Fears over Upper Deeside tourist info centres

TOURIST TRAP: Braemar Highland Games sees hundreds of visitors arrive in the village each year.
TOURIST TRAP: Braemar Highland Games sees hundreds of visitors arrive in the village each year.
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Tourist Information centres in Ballater and Braemar could see their opening hours slashed and staff cut in proposed moves.

The changes could see staffing at the Ballater centre reduced and Braemar’s info centre closed for the winter months.

Concerns over the proposed changes have been highlighted by local politicians.

Sir Robert Smith MP for West Aberdeenshire & Kincardine has written to VisitScotland to raise his concerns over proposed cutbacks at information centres in the area.

He said: “I am particularly concerned with the proposal to cut Braemar to a summer only operation. This is traditionally a tourist town and any cut backs in services for tourist may well have a negative effect on local businesses and the community.

“I have also asked for more details as to why they are considering a staff cut at the Ballater centre which had almost 27,000 visitors last year.

“I think it is important for local businesses to take part in any consultation that may arise. The Noth-east in general has a great potential to become a tourist hub and I think it obviously sends out the wrong message to visitors to see a centre close.”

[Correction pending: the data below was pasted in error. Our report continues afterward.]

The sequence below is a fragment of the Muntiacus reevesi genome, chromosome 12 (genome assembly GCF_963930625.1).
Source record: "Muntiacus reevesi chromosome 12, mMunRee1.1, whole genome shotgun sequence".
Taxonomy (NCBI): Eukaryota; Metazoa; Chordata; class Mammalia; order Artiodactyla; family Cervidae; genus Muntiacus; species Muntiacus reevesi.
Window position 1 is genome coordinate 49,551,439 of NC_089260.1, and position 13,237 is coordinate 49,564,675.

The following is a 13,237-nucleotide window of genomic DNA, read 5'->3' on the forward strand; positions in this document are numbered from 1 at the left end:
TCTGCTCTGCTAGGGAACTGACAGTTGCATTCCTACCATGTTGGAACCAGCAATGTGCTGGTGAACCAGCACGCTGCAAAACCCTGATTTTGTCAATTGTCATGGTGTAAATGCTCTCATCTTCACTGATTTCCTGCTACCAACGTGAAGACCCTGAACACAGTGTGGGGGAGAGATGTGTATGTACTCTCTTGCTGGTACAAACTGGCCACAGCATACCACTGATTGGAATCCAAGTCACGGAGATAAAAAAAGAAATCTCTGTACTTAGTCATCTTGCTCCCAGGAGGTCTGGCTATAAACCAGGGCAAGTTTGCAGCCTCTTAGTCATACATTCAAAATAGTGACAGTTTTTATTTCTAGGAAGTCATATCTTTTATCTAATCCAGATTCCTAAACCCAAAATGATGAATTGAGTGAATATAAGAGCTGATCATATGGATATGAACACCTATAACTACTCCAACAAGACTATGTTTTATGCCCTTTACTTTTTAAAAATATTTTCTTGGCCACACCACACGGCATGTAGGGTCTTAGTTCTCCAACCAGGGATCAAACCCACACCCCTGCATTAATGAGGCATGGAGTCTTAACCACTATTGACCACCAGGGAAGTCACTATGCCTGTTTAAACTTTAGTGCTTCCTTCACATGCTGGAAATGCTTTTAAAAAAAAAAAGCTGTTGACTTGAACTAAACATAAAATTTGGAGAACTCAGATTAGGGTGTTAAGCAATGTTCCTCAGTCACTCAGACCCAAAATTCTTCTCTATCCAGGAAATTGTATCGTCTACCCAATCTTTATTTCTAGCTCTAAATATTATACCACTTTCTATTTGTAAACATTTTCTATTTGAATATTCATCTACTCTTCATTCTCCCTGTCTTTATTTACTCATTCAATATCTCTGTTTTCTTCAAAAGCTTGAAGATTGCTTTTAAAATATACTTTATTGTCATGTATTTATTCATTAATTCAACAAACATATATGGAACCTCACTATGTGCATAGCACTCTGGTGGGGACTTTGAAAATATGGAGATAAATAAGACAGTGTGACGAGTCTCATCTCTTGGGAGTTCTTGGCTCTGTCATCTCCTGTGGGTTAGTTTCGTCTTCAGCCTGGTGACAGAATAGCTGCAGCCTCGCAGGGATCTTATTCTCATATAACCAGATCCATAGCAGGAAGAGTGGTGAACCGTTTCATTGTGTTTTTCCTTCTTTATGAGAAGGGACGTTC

Braemar Councillor Geva Blackett also raised concerns about the possible reduction the village’s centre: “There are lots of exciting projects going on in Braemar to attract tourists to our remote community - St. Margaret’s church is to become the centre for the performing arts with renowned fiddler Paul Anderson running an international master class here, a new bridge across the Dee is in the pipeline affording visitors access to a wider range of walks in the area,

Kindrochit Castle is to receive a facelift, with all that is going on at community run Braemar castle and many other activities for visitors including of course the world renowned Braemar Gathering, it is vital that Braemar, totally dependant on tourism for income and jobs, has a facility where visitors can find out what is happening here or where to go for a walk, find a B&B or even the best place for a dram! We need this facility

52 weeks of the year and we need the local job that goes with it. The footfall demonstrates that.

I have discussed the issue with the Head of Economic Development at Aberdeenshire Council and will certainly be urging the council to take this position when the matter comes before us next month.”

The Government agency in charge of the running of the centres said however that “there are no firm plans to implement any changes”.

A spokesperson for VisitScotland said: “VisitScotland in partnership with Aberdeenshire Council recently carried out a full review of the visitor information provision across the region. The results, options and recommendations of this review have been put forward for consideration and discussion to the Aberdeenshire Area Committees over the next few weeks.

“It is important to stress that at this stage there are no firm plans to implement any changes to future operations at any of the Aberdeenshire VICs. We are looking at all options in partnership with the local authority and full consultation will carried out in due course with the industry and stakeholders.